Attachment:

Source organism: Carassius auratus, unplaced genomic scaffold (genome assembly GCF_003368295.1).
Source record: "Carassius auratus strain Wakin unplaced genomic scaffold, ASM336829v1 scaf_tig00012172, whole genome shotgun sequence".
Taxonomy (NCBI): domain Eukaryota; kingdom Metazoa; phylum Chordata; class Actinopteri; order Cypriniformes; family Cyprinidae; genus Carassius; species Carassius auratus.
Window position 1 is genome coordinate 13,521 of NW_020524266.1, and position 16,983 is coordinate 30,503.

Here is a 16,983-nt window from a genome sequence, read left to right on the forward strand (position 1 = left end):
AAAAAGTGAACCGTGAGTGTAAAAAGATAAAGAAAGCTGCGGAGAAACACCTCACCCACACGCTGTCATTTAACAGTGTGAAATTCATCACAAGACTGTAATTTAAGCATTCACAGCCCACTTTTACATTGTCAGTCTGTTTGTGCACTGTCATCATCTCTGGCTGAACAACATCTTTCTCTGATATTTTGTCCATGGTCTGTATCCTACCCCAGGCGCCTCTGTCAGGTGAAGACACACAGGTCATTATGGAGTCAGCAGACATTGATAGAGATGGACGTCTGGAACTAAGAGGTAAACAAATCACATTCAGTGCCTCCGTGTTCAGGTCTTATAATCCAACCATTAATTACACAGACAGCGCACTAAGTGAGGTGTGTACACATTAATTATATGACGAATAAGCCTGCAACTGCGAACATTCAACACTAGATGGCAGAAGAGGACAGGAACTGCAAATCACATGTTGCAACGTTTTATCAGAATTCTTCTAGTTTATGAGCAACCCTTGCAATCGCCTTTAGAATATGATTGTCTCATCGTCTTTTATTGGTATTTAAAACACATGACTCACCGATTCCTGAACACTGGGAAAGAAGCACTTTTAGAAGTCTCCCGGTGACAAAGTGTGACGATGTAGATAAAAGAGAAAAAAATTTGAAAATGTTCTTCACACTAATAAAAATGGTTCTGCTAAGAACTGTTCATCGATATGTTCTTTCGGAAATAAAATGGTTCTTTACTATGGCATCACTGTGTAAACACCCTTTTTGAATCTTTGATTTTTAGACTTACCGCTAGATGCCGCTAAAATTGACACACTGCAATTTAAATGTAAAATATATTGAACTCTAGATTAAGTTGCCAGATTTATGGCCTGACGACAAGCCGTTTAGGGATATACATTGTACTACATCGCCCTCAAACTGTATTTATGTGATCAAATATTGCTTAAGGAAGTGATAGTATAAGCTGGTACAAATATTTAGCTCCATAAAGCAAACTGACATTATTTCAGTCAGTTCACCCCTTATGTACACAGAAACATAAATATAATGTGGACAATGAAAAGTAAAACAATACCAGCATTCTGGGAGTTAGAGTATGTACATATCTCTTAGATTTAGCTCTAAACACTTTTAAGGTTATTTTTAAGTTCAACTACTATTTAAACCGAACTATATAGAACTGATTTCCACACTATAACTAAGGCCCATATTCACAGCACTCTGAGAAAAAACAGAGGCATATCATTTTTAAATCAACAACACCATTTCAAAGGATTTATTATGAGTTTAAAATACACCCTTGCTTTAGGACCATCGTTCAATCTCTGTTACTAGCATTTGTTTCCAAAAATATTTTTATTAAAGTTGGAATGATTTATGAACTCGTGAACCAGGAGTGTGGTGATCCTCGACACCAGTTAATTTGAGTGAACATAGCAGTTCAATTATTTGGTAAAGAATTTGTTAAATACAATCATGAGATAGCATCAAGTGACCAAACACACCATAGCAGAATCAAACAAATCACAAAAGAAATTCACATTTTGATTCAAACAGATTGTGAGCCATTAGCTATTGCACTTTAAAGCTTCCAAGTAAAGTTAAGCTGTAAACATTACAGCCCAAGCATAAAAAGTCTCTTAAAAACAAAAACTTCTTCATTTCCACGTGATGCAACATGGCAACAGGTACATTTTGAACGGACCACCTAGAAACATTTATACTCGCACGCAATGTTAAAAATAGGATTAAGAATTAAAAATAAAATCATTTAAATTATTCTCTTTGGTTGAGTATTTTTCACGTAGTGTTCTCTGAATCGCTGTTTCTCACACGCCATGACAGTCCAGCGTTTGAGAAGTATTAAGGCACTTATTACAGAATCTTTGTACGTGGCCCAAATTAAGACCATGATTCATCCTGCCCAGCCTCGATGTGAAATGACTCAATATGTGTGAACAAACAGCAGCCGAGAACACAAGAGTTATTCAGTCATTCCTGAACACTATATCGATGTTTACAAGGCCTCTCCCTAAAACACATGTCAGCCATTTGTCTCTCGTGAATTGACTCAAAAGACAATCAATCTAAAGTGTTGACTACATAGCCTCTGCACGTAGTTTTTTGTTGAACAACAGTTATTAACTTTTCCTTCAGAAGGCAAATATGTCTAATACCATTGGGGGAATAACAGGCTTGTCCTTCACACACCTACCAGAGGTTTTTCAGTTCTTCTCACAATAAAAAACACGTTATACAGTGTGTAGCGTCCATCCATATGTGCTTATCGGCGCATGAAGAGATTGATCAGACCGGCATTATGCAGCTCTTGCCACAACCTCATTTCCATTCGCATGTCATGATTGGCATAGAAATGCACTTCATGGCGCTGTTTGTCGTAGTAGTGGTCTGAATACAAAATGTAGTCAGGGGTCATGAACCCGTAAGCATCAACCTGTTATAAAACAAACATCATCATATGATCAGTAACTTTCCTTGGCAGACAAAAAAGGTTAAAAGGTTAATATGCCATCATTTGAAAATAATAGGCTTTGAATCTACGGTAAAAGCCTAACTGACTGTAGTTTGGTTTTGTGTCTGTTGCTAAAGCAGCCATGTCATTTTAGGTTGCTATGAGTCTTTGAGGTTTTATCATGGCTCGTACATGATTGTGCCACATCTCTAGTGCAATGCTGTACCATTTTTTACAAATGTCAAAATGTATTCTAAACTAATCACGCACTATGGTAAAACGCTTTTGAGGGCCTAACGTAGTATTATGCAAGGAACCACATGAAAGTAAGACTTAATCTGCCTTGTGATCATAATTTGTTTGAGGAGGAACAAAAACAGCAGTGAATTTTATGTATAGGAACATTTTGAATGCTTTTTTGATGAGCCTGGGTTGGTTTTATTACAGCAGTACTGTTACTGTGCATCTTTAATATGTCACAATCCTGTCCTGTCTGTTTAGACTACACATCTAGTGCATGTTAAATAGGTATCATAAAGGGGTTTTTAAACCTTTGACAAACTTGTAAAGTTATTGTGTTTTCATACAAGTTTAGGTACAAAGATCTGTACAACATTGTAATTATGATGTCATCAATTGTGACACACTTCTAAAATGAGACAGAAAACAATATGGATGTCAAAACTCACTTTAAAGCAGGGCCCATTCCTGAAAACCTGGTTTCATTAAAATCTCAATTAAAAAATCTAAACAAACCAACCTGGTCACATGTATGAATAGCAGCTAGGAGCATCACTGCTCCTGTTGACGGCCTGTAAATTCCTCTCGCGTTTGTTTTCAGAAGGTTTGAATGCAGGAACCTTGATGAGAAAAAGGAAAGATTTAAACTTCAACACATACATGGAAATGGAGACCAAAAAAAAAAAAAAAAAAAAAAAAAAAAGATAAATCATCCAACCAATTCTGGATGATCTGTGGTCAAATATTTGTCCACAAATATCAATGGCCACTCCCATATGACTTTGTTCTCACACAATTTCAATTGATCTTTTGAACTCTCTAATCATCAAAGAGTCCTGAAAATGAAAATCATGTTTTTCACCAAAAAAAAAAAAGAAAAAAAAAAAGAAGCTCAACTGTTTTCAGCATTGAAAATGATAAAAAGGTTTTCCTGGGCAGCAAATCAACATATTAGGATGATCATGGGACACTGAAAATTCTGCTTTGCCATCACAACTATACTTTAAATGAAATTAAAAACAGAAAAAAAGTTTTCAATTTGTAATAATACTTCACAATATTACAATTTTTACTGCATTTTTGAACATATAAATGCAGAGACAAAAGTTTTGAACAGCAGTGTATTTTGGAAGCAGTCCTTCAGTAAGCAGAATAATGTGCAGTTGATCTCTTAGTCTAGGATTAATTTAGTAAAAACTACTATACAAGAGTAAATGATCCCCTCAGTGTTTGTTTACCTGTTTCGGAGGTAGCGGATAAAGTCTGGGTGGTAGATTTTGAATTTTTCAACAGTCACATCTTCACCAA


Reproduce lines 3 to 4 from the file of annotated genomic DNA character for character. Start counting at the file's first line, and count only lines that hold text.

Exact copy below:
Taxonomy (NCBI): domain Eukaryota; kingdom Metazoa; phylum Chordata; class Actinopteri; order Cypriniformes; family Cyprinidae; genus Carassius; species Carassius auratus.
Window position 1 is genome coordinate 13,521 of NW_020524266.1, and position 16,983 is coordinate 30,503.